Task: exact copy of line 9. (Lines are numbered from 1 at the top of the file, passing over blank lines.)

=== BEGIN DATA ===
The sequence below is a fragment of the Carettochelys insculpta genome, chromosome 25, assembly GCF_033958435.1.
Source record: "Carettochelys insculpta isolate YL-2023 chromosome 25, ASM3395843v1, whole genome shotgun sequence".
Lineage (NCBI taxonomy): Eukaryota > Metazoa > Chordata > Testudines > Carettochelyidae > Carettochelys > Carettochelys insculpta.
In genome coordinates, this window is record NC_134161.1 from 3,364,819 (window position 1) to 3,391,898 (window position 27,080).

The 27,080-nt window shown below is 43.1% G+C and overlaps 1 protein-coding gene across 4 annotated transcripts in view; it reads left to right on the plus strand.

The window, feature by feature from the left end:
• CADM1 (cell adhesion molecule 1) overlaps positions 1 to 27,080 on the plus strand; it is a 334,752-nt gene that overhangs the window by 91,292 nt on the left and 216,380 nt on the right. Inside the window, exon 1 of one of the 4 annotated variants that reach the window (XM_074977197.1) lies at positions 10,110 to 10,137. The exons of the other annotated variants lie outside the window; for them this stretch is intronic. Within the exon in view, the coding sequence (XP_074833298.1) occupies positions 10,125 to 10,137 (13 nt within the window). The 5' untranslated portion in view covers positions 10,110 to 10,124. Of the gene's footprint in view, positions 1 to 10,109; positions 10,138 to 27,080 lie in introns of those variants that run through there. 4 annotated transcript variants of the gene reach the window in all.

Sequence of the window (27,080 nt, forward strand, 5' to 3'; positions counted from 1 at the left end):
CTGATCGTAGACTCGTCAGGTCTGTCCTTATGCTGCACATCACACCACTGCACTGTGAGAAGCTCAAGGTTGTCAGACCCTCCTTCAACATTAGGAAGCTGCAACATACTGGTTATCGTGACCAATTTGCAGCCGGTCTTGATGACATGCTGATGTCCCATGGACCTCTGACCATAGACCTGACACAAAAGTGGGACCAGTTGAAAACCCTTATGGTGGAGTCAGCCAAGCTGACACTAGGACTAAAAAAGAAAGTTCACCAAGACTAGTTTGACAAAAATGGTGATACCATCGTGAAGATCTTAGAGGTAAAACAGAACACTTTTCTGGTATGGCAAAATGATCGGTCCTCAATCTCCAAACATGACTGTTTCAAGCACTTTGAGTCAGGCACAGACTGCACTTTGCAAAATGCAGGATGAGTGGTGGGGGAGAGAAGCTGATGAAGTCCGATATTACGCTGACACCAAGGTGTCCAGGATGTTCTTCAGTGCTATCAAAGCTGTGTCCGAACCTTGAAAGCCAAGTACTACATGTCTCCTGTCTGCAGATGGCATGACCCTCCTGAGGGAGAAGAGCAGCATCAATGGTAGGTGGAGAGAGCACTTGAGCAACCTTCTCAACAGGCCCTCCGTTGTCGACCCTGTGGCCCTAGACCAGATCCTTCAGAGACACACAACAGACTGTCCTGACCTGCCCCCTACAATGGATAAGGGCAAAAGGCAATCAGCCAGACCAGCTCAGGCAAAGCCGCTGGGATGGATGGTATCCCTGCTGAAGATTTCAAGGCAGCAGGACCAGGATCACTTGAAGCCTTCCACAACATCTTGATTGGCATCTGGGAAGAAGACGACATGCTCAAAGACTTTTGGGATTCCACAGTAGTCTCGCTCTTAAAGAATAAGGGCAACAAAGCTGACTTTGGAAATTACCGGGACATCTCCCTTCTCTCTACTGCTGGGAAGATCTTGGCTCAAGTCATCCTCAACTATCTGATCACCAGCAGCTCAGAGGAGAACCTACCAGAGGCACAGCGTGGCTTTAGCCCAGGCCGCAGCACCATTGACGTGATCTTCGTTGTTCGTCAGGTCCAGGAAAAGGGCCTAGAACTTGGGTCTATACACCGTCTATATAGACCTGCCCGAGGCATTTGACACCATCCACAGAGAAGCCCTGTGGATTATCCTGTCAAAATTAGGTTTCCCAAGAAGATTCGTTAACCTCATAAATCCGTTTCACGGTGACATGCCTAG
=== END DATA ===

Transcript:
CTGATCGTAGACTCGTCAGGTCTGTCCTTATGCTGCACATCACACCACTGCACTGTGAGAAGCTCAAGGTTGTCAGACCCTCCTTCAACATTAGGAAGCTGCAACATACTGGTTATCGTGACCAATTTGCAGCCGGTCTTGATGACATGCTGATGTCCCATGGACCTCTGACCATAGACCTGACACAAAAGTGGGACCAGTTGAAAACCCTTATGGTGGAGTCAGCCAAGCTGACACTAGGACTAAAAAAGAAAGTTCACCAAGACTAGTTTGACAAAAATGGTGATACCATCGTGAAGATCTTAGAGGTAAAACAGAACACTTTTCTGGTATGGCAAAATGATCGGTCCTCAATCTCCAAACATGACTGTTTCAAGCACTTTGAGTCAGGCACAGACTGCACTTTGCAAAATGCAGGATGAGTGGTGGGGGAGAGAAGCTGATGAAGTCCGATATTACGCTGACACCAAGGTGTCCAGGATGTTCTTCAGTGCTATCAAAGCTGTGTCCGAACCTTGAAAGCCAAGTACTACATGTCTCCTGTCTGCAGATGGCATGACCCTCCTGAGGGAGAAGAGCAGCATCAATGGTAGGTGGAGAGAGCACTTGAGCAACCTTCTCAACAGGCCCTCCGTTGTCGACCCTGTGGCCCTAGACCAGATCCTTCAGAGACACACAACAGACTGTCCTGACCTGCCCCCTACAATGGATAAGGGCAAAAGGCAATCAGCCAGACCAGCTCAGGCAAAGCCGCTGGGATGGATGGTATCCCTGCTGAAGATTTCAAGGCAGCAGGACCAGGATCACTTGAAGCCTTCCACAACATCTTGATTGGCATCTGGGAAGAAGACGACATGCTCAAAGACTTTTGGGATTCCACAGTAGTCTCGCTCTTAAAGAATAAGGGCAACAAAGCTGACTTTGGAAATTACCGGGACATCTCCCTTCTCTCTACTGCTGGGAAGATCTTGGCTCAAGTCATCCTCAACTATCTGATCACCAGCAGCTCAGAGGAGAACCTACCAGAGGCACAGCGTGGCTTTAGCCCAGGCCGCAGCACCATTGACGTGATCTTCGTTGTTCGTCAGGTCCAGGAAAAGGGCCTAGAACTTGGGTCTATACACCGTCTATATAGACCTGCCCGAGGCATTTGACACCATCCACAGAGAAGCCCTGTGGATTATCCTGTCAAAATTAGGTTTCCCAAGAAGATTCGTTAACCTCATAAATCCGTTTCACGGTGACATGCCTAG